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Intel unveils 10-core Xeon CPU

Intel unveils 10-core Xeon CPU

The centrepiece of Intel's new Xeon line-up is the 10-core E7-8870.

Intel has unveiled its new line of Xeon server and workstation processors, and the centrepiece is the company's first 10-core CPU.

Based on the 32-nm Westmere-EX architecture, the new CPUs offer suitably outlandish specifications. The top-end Xeon E7-8870 offers an amazing ten Hyper-Threaded cores running at 2.4GHz, with a huge 30MB of shared cache. The new chips are also able to address up to 2TB of system RAM; a 100 per cent increase over Intel's last generation of server chips.

However, with prices starting at $770 and rising to $4,616 for the E7-8870, you'll need to be a committed Folding@home team member or the owner of a major server farm in your basement in order to justify the purchase as a consumer.

Intel has also introduced the first server CPUs based on its Sandy Bridge architecture, entering the range as the E3 series. These are aimed at the lower-end server market, though, with Intel expecting the Sandy Bridge architecture to 'trickle up' the Xeon range in the future.

Are you excited about the prospect of CPUs with ten cores or more finding their way into consumer CPUs in the future, or are you still struggling to use four cores, let alone ten? Either way, let us know in the forums.

16 Comments

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djzic 6th April 2011, 17:26 Quote
What socket is it using?
GiantKiwi 6th April 2011, 17:30 Quote
LGA 1567 thanks intel, another socket to contend with -.-
srx08 6th April 2011, 18:09 Quote
Intel is replacing all sockets. Get over your socket hate.
l3v1ck 6th April 2011, 18:20 Quote
I still find it strange that they using older Nehalem based core for these latest top end chips. If I was paying that much for a CPU I'd like to think I was getting their latest and best technology.
Still, if they do a cost analysis, I'm sure it'll work out for them.
bulldogjeff 6th April 2011, 18:33 Quote
I don't quite think I need that many cores just yet. My i7 does what i need it to do.
RichCreedy 6th April 2011, 19:25 Quote
but can it run crysis

anyway, this cpu will be great for anyone want run there own webhosting/datacentre, it will be capable of running multiple virtual machines.
AiA 6th April 2011, 20:00 Quote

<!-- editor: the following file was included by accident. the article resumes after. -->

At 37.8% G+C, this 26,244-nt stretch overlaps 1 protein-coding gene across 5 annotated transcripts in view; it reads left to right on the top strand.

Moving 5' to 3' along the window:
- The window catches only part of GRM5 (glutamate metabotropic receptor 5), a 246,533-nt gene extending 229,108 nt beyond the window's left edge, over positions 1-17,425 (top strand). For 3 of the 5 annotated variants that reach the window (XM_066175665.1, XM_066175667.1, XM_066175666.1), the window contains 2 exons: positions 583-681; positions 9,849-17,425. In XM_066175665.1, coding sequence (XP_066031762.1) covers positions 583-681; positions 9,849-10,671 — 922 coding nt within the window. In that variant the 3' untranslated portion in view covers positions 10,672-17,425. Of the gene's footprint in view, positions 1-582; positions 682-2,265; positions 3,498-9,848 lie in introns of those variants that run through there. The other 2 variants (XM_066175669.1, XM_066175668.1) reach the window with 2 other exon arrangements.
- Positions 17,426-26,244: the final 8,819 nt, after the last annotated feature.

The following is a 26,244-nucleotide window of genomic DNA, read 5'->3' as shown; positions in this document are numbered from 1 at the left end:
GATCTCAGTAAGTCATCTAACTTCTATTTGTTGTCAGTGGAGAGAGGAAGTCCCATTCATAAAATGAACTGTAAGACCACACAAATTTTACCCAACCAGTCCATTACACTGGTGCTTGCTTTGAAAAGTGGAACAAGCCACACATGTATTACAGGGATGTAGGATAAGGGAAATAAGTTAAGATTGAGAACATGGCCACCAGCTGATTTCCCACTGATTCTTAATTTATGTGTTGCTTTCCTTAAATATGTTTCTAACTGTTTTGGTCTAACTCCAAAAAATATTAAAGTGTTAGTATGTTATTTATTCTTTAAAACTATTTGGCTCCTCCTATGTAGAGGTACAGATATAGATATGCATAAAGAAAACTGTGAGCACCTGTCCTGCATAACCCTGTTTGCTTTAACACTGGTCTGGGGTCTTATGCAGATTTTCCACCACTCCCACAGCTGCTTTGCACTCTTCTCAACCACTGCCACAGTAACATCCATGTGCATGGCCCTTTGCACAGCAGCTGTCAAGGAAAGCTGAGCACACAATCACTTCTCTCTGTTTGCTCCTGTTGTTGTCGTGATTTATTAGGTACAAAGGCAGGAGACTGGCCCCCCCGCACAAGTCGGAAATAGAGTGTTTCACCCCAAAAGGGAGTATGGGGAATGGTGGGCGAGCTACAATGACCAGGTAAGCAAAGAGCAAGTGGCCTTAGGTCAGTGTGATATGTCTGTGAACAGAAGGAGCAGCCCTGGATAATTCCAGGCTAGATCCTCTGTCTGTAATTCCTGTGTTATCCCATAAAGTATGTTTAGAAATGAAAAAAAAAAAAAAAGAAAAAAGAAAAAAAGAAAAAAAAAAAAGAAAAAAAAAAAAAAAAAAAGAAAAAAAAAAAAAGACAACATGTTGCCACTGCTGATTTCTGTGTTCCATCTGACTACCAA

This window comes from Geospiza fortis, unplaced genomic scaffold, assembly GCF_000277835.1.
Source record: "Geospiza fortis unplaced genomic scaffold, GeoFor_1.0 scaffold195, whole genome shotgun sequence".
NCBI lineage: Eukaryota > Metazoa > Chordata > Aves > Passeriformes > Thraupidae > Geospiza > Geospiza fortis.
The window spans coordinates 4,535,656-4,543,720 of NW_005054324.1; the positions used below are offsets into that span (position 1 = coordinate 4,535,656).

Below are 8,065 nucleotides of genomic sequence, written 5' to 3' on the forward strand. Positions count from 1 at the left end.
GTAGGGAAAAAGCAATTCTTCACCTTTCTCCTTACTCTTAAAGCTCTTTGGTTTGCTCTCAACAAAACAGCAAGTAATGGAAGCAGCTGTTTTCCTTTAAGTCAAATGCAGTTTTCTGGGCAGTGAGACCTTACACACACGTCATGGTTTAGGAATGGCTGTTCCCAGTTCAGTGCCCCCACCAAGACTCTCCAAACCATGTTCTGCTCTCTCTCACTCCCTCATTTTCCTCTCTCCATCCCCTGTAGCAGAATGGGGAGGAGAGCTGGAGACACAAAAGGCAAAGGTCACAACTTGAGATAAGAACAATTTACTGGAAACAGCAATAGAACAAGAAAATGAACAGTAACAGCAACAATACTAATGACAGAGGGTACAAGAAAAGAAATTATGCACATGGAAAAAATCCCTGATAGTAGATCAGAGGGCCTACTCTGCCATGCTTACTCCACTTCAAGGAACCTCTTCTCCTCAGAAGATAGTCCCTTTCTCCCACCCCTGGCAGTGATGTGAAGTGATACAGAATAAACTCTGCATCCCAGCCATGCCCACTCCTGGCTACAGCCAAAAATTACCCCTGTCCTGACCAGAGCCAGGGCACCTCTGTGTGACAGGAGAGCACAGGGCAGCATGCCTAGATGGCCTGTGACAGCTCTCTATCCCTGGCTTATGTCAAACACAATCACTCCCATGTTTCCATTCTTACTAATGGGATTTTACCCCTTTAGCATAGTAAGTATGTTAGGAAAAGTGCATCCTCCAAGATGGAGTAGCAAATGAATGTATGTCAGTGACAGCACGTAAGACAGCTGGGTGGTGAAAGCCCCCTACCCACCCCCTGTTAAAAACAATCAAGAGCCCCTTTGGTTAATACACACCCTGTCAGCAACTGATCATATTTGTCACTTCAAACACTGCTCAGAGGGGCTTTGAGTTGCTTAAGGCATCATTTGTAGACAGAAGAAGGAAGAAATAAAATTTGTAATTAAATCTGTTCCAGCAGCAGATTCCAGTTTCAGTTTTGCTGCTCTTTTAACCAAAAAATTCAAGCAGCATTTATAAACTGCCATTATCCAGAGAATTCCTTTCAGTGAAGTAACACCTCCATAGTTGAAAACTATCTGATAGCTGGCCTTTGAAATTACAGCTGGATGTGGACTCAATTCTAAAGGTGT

good for ray tracing
Teh Noob Slayer 6th April 2011, 20:19 Quote
Wonder what the TDP is like?
Pete J 6th April 2011, 20:36 Quote
Quote:
Originally Posted by bulldogjeff
I don't quite think I need that many cores just yet. My i7 does what i need it to do.
As it does for almost all of us. Having said that, some of my colleagues would love that for some of the weird FEA/rendering they do.
[- pio -] 6th April 2011, 20:36 Quote
Quote:
Originally Posted by Teh Noob Slayer
Wonder what the TDP is like?
130W (http://ark.intel.com/Product.aspx?id=53580)

EDIT: Haha, it supports 8-chip configurations. 160 threads, anyone?
deathtaker27 6th April 2011, 22:22 Quote
how many points per day?
slothy89 7th April 2011, 02:22 Quote
130W TDP for a Deca-Core? good effort!

Imagine the TDP on a Sandy/Ivy based Deca-Core Xeon.. 80W? lol
McSteel 7th April 2011, 05:00 Quote
130W seems a little too optimistic, methinks. I'd find this figure much easier to accept if it was typical draw rather than peak draw... So, are you guys @ BT labs going to test a specimen or two? :)
Dreamslacker 7th April 2011, 07:59 Quote
Quote:
Originally Posted by McSteel
130W seems a little too optimistic, methinks. I'd find this figure much easier to accept if it was typical draw rather than peak draw... So, are you guys @ BT labs going to test a specimen or two? :)

That's TDP - the typical load heat output, not power consumption per se.
Lizard 7th April 2011, 08:59 Quote
Quote:
Originally Posted by McSteel
130W seems a little too optimistic, methinks. I'd find this figure much easier to accept if it was typical draw rather than peak draw... So, are you guys @ BT labs going to test a specimen or two? :)

I'll be speaking to Intel about it this very morning. Though I think it would only be fair to test four, not two :)
Bakes 7th April 2011, 11:55 Quote
Quote:
Originally Posted by Dreamslacker
Quote:
Originally Posted by McSteel
130W seems a little too optimistic, methinks. I'd find this figure much easier to accept if it was typical draw rather than peak draw... So, are you guys @ BT labs going to test a specimen or two? :)

That's TDP - the typical load heat output, not power consumption per se.

The TDP is the Thermal Design Power - the amount of energy the CPU will output, the amount of energy you must design your coolers to be able to absorb - it's the maximum the chip will output. With Intel CPUs, this is done at full load - the chip will only emit a maximum 130w of heat no matter how heavily loaded it is.

That is also the power drawn from the wall by the CPU.
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